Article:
Related Washington Post story: Deluge Washes Away Area's Drought
It was just this past fall when Reagan National Airport (DCA) observed a record 34 days with no measurable rain. 2007 finished with precipitation 30-40% below average across the region. But for the most part, 2008 has been wet. May already ranks as the 5th wettest on record at DCA, and it's less than half way into the month. So as we've gone from extreme to another, what can we say about the drought? Is it over?
The numbers say yes. After one to three inches of rain Thursday and Friday and another three to five inches from yesterday's storm (with isolated 6"+ totals), we no longer have a short-term or long-term rainfall deficit (before our dry 2007, 2005 and 2006 were both wetter than average). And all drought indicators put us in the "green."
Keep reading and I'll walk you through them. See Matt's full forecast for the outlook through the weekend...
The first indicator is precipitation over the last 12 months. The above graphic shows a running tally of the observed precipitation, the jagged line, versus the long term average, which is the straight line. The shading in the middle represents the difference between them. For almost the entire year, the shading is brown, an indicator of a rainfall deficit. But notice at the very end of the graph, coinciding with Monday, the line representing the observed precipitation rises above the long term average for the first time. That indicates we've made up the rainfall deficit. I drew in a green 'x' to symbolize this point.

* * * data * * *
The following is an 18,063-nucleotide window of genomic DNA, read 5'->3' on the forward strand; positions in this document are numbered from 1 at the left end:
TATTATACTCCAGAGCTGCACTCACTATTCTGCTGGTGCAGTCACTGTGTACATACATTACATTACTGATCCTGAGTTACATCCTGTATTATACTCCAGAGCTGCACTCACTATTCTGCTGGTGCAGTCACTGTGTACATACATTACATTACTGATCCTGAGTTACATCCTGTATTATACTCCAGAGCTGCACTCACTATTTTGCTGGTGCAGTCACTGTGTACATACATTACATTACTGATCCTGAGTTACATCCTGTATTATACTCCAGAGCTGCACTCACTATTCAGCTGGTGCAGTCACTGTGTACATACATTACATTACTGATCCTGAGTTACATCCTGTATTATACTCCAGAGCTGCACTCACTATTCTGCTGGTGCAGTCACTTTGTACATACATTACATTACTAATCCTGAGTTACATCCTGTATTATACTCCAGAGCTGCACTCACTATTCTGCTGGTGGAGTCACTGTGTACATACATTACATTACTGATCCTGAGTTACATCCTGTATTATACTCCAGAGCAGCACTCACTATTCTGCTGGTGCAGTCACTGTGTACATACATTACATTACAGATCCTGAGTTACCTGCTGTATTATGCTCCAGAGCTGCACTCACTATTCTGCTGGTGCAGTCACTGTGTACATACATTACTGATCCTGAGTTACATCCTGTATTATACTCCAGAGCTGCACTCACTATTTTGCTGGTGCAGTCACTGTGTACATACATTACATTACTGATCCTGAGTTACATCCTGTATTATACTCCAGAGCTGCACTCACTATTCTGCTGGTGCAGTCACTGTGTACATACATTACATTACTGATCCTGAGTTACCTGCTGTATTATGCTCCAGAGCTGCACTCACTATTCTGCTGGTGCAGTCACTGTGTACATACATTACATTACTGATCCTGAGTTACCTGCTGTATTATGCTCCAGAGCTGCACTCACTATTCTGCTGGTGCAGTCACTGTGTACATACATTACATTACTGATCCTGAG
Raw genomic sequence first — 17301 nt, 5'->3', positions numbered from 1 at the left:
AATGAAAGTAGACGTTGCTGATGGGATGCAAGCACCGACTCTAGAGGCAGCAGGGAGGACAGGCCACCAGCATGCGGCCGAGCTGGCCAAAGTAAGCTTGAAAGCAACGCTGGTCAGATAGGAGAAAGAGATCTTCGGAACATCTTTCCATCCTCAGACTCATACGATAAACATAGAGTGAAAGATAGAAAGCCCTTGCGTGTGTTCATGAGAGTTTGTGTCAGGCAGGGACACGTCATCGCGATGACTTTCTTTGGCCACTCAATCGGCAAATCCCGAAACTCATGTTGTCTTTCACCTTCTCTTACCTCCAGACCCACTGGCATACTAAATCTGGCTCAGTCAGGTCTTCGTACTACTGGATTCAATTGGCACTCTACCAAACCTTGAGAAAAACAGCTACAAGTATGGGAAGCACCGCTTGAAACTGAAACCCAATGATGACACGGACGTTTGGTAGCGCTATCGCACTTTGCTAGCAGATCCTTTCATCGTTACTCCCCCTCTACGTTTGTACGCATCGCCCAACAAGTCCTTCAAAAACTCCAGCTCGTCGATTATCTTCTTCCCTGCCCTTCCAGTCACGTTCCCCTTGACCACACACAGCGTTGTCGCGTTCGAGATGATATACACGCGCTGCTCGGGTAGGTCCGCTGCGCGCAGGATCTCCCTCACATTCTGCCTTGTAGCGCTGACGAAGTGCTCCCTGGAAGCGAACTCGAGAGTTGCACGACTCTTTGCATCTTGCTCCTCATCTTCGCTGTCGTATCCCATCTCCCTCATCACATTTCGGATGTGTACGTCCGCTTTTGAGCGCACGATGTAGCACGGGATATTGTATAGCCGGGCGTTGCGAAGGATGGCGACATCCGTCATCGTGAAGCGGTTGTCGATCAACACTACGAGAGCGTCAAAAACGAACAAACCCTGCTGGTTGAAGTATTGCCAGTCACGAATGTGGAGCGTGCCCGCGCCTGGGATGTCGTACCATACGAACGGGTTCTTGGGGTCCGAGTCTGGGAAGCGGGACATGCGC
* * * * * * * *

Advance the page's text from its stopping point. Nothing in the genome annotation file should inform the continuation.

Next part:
The next indicator, to the right, is the Drought Monitor for Maryland and Virginia. The Monitor, produced by Federal and academic partners, is released each Thursday. It synthesizes multiple drought indices, outlooks, and impacts on a map. As of last Thursday, even before the big the rains, the immediate metro area (counties adjacent to the District in Maryland and Northern Virginia) was not in drought according to this indicator. But just to the south and to the east, abnormally dry and moderate drought conditions persisted. As commenter Augusta Jim wrote Saturday:
The hydrological drought is no where near over [in central Va.].
Central Va. is down to only a 2 inch deficit for the year, with the recent rainfall, but remains close to a 15 inch deficit for the past 18 months.
Of course, he wrote this before the latest deluge. But even accounting for that, central Va. has a ways to go to make up for that deficit. Short term and long term drought indicators suggest portions of Delaware and southern Maryland are in a similar or worse situation. Fortunately, more rain later in the week should put yet another dent in the drought for all of these areas.
Just because many parts of the region are now caught up in the rainfall department doesn't mean we won't slip back into drought. We will need consistent rains through the summer into the early fall to maintain a healthy water supply. The forecast for the rest of this week has us on the right track...